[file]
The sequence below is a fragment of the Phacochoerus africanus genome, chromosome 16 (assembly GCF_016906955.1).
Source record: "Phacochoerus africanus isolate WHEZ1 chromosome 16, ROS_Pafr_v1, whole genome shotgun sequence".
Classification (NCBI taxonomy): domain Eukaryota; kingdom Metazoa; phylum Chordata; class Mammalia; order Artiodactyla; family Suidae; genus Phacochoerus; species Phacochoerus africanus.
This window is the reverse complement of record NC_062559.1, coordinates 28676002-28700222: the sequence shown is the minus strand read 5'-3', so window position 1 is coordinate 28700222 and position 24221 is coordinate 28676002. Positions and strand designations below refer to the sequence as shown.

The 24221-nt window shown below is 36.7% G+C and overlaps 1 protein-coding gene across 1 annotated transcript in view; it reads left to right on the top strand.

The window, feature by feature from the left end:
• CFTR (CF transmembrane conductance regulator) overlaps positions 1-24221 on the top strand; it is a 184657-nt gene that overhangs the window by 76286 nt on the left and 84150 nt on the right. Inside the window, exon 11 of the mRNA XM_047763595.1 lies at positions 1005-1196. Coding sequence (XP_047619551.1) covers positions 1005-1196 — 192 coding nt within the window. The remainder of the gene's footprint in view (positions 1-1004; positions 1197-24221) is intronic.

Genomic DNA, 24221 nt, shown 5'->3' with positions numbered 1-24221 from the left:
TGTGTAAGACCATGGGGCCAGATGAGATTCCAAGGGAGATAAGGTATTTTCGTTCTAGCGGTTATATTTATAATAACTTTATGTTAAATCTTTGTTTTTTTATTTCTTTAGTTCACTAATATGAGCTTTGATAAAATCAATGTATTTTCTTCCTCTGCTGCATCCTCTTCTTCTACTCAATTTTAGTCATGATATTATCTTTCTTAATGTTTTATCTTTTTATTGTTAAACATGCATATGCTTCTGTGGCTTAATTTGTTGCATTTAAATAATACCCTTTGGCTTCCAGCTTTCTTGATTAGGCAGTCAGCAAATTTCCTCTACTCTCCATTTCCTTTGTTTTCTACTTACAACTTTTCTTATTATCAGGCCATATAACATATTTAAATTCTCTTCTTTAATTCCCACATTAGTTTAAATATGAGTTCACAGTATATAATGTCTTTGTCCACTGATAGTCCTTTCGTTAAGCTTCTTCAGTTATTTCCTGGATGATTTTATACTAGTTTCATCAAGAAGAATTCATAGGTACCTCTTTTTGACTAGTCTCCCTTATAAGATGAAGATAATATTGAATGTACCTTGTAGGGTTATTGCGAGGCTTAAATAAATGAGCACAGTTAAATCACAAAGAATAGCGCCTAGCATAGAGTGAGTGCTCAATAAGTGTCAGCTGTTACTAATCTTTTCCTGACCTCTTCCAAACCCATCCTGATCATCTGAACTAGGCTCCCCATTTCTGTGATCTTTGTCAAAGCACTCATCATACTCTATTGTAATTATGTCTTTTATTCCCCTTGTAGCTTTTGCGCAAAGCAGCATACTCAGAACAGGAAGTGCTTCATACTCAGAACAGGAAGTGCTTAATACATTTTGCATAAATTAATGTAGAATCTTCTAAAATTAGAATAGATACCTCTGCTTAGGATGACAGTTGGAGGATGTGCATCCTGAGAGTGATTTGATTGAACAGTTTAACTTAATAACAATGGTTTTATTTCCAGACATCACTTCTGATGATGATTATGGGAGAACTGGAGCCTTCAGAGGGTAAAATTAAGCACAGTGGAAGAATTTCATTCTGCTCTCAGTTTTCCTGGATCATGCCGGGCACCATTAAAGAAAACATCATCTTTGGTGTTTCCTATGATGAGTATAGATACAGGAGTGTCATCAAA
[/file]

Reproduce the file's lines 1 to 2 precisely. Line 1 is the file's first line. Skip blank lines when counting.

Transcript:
The sequence below is a fragment of the Phacochoerus africanus genome, chromosome 16 (assembly GCF_016906955.1).
Source record: "Phacochoerus africanus isolate WHEZ1 chromosome 16, ROS_Pafr_v1, whole genome shotgun sequence".